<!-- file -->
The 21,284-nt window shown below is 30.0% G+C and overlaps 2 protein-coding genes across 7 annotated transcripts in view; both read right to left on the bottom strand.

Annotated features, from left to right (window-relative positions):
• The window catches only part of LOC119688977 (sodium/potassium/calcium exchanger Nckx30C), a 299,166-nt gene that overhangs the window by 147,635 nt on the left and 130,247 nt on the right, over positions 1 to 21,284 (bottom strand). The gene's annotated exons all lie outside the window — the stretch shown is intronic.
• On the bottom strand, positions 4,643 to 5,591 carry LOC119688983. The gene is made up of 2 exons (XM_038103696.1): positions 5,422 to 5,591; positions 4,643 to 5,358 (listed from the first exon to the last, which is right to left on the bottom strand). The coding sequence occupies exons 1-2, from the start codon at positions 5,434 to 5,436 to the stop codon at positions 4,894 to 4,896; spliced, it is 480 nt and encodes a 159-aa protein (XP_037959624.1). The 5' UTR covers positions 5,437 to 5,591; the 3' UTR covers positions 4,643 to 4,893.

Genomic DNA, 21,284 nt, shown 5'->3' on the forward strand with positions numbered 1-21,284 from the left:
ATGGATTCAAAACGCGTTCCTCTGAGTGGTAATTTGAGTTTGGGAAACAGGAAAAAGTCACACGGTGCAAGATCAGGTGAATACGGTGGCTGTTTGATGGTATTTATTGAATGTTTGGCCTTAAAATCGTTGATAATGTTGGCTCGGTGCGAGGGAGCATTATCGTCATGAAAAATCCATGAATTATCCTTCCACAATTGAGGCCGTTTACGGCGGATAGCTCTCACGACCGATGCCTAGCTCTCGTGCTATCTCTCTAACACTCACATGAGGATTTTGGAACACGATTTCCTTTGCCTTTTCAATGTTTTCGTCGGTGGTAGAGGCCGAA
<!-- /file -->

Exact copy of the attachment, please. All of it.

The 21,284-nt window shown below is 30.0% G+C and overlaps 2 protein-coding genes across 7 annotated transcripts in view; both read right to left on the bottom strand.

Annotated features, from left to right (window-relative positions):
• The window catches only part of LOC119688977 (sodium/potassium/calcium exchanger Nckx30C), a 299,166-nt gene that overhangs the window by 147,635 nt on the left and 130,247 nt on the right, over positions 1 to 21,284 (bottom strand). The gene's annotated exons all lie outside the window — the stretch shown is intronic.
• On the bottom strand, positions 4,643 to 5,591 carry LOC119688983. The gene is made up of 2 exons (XM_038103696.1): positions 5,422 to 5,591; positions 4,643 to 5,358 (listed from the first exon to the last, which is right to left on the bottom strand). The coding sequence occupies exons 1-2, from the start codon at positions 5,434 to 5,436 to the stop codon at positions 4,894 to 4,896; spliced, it is 480 nt and encodes a 159-aa protein (XP_037959624.1). The 5' UTR covers positions 5,437 to 5,591; the 3' UTR covers positions 4,643 to 4,893.

Genomic DNA, 21,284 nt, shown 5'->3' on the forward strand with positions numbered 1-21,284 from the left:
ATGGATTCAAAACGCGTTCCTCTGAGTGGTAATTTGAGTTTGGGAAACAGGAAAAAGTCACACGGTGCAAGATCAGGTGAATACGGTGGCTGTTTGATGGTATTTATTGAATGTTTGGCCTTAAAATCGTTGATAATGTTGGCTCGGTGCGAGGGAGCATTATCGTCATGAAAAATCCATGAATTATCCTTCCACAATTGAGGCCGTTTACGGCGGATAGCTCTCACGACCGATGCCTAGCTCTCGTGCTATCTCTCTAACACTCACATGAGGATTTTGGAACACGATTTCCTTTGCCTTTTCAATGTTTTCGTCGGTGGTAGAGGCCGAA